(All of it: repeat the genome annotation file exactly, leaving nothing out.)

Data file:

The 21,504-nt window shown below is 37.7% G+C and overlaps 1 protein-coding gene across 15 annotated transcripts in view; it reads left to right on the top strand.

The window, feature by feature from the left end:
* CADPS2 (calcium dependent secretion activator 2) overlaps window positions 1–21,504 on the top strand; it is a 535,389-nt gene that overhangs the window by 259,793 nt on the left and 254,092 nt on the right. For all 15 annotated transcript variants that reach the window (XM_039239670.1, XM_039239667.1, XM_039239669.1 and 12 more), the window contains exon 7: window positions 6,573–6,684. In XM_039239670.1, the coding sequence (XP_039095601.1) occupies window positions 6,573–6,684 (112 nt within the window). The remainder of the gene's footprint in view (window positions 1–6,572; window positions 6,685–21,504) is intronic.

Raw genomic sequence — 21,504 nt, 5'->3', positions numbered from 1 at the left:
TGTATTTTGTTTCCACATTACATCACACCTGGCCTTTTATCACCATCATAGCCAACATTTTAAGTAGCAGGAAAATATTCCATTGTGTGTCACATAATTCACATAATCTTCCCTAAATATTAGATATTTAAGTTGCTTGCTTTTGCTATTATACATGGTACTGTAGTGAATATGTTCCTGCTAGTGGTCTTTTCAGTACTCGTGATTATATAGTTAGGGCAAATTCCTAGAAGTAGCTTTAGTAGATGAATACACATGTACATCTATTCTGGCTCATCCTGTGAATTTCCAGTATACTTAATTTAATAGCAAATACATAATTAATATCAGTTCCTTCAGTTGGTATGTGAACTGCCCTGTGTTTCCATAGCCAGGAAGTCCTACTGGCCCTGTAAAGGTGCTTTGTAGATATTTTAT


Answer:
The 21,504-nt window shown below is 37.7% G+C and overlaps 1 protein-coding gene across 15 annotated transcripts in view; it reads left to right on the top strand.

The window, feature by feature from the left end:
* CADPS2 (calcium dependent secretion activator 2) overlaps window positions 1–21,504 on the top strand; it is a 535,389-nt gene that overhangs the window by 259,793 nt on the left and 254,092 nt on the right. For all 15 annotated transcript variants that reach the window (XM_039239670.1, XM_039239667.1, XM_039239669.1 and 12 more), the window contains exon 7: window positions 6,573–6,684. In XM_039239670.1, the coding sequence (XP_039095601.1) occupies window positions 6,573–6,684 (112 nt within the window). The remainder of the gene's footprint in view (window positions 1–6,572; window positions 6,685–21,504) is intronic.

Raw genomic sequence — 21,504 nt, 5'->3', positions numbered from 1 at the left:
TGTATTTTGTTTCCACATTACATCACACCTGGCCTTTTATCACCATCATAGCCAACATTTTAAGTAGCAGGAAAATATTCCATTGTGTGTCACATAATTCACATAATCTTCCCTAAATATTAGATATTTAAGTTGCTTGCTTTTGCTATTATACATGGTACTGTAGTGAATATGTTCCTGCTAGTGGTCTTTTCAGTACTCGTGATTATATAGTTAGGGCAAATTCCTAGAAGTAGCTTTAGTAGATGAATACACATGTACATCTATTCTGGCTCATCCTGTGAATTTCCAGTATACTTAATTTAATAGCAAATACATAATTAATATCAGTTCCTTCAGTTGGTATGTGAACTGCCCTGTGTTTCCATAGCCAGGAAGTCCTACTGGCCCTGTAAAGGTGCTTTGTAGATATTTTAT